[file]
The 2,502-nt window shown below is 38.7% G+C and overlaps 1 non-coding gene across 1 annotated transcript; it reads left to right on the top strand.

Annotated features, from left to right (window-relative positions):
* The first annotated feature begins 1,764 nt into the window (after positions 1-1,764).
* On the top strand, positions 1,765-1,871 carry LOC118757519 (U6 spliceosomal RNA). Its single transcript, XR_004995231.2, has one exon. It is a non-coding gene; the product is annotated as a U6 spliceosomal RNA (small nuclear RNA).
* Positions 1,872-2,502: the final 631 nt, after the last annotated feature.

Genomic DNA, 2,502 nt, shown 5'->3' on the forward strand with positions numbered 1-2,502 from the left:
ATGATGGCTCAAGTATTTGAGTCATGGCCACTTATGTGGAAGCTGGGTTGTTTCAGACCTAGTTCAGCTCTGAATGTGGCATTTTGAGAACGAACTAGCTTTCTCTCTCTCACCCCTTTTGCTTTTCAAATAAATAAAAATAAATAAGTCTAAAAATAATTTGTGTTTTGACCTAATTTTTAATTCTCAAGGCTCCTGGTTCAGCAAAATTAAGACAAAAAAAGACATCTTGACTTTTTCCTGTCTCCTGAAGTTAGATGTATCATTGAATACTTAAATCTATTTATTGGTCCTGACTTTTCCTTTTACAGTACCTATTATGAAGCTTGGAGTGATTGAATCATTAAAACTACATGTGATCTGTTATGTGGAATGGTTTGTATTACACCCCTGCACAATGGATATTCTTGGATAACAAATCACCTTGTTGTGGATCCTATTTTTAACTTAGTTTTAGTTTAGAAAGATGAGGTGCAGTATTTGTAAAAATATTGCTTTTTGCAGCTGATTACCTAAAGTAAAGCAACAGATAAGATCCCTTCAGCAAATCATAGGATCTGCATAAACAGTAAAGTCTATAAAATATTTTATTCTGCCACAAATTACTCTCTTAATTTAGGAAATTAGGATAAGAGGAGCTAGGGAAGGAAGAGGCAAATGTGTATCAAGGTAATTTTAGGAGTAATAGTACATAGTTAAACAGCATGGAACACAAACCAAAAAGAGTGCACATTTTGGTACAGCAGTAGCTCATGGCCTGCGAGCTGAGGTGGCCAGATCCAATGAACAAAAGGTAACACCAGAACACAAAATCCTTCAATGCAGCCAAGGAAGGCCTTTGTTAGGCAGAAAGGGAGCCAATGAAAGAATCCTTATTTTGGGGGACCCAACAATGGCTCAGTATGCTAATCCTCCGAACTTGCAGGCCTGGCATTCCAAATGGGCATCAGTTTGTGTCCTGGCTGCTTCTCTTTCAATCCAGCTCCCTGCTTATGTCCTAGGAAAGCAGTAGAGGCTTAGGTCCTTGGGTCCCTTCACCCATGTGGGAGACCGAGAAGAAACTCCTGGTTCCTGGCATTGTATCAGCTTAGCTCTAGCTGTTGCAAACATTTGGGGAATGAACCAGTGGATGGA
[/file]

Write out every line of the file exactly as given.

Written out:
The 2,502-nt window shown below is 38.7% G+C and overlaps 1 non-coding gene across 1 annotated transcript; it reads left to right on the top strand.

Annotated features, from left to right (window-relative positions):
* The first annotated feature begins 1,764 nt into the window (after positions 1-1,764).
* On the top strand, positions 1,765-1,871 carry LOC118757519 (U6 spliceosomal RNA). Its single transcript, XR_004995231.2, has one exon. It is a non-coding gene; the product is annotated as a U6 spliceosomal RNA (small nuclear RNA).
* Positions 1,872-2,502: the final 631 nt, after the last annotated feature.

Genomic DNA, 2,502 nt, shown 5'->3' on the forward strand with positions numbered 1-2,502 from the left:
ATGATGGCTCAAGTATTTGAGTCATGGCCACTTATGTGGAAGCTGGGTTGTTTCAGACCTAGTTCAGCTCTGAATGTGGCATTTTGAGAACGAACTAGCTTTCTCTCTCTCACCCCTTTTGCTTTTCAAATAAATAAAAATAAATAAGTCTAAAAATAATTTGTGTTTTGACCTAATTTTTAATTCTCAAGGCTCCTGGTTCAGCAAAATTAAGACAAAAAAAGACATCTTGACTTTTTCCTGTCTCCTGAAGTTAGATGTATCATTGAATACTTAAATCTATTTATTGGTCCTGACTTTTCCTTTTACAGTACCTATTATGAAGCTTGGAGTGATTGAATCATTAAAACTACATGTGATCTGTTATGTGGAATGGTTTGTATTACACCCCTGCACAATGGATATTCTTGGATAACAAATCACCTTGTTGTGGATCCTATTTTTAACTTAGTTTTAGTTTAGAAAGATGAGGTGCAGTATTTGTAAAAATATTGCTTTTTGCAGCTGATTACCTAAAGTAAAGCAACAGATAAGATCCCTTCAGCAAATCATAGGATCTGCATAAACAGTAAAGTCTATAAAATATTTTATTCTGCCACAAATTACTCTCTTAATTTAGGAAATTAGGATAAGAGGAGCTAGGGAAGGAAGAGGCAAATGTGTATCAAGGTAATTTTAGGAGTAATAGTACATAGTTAAACAGCATGGAACACAAACCAAAAAGAGTGCACATTTTGGTACAGCAGTAGCTCATGGCCTGCGAGCTGAGGTGGCCAGATCCAATGAACAAAAGGTAACACCAGAACACAAAATCCTTCAATGCAGCCAAGGAAGGCCTTTGTTAGGCAGAAAGGGAGCCAATGAAAGAATCCTTATTTTGGGGGACCCAACAATGGCTCAGTATGCTAATCCTCCGAACTTGCAGGCCTGGCATTCCAAATGGGCATCAGTTTGTGTCCTGGCTGCTTCTCTTTCAATCCAGCTCCCTGCTTATGTCCTAGGAAAGCAGTAGAGGCTTAGGTCCTTGGGTCCCTTCACCCATGTGGGAGACCGAGAAGAAACTCCTGGTTCCTGGCATTGTATCAGCTTAGCTCTAGCTGTTGCAAACATTTGGGGAATGAACCAGTGGATGGA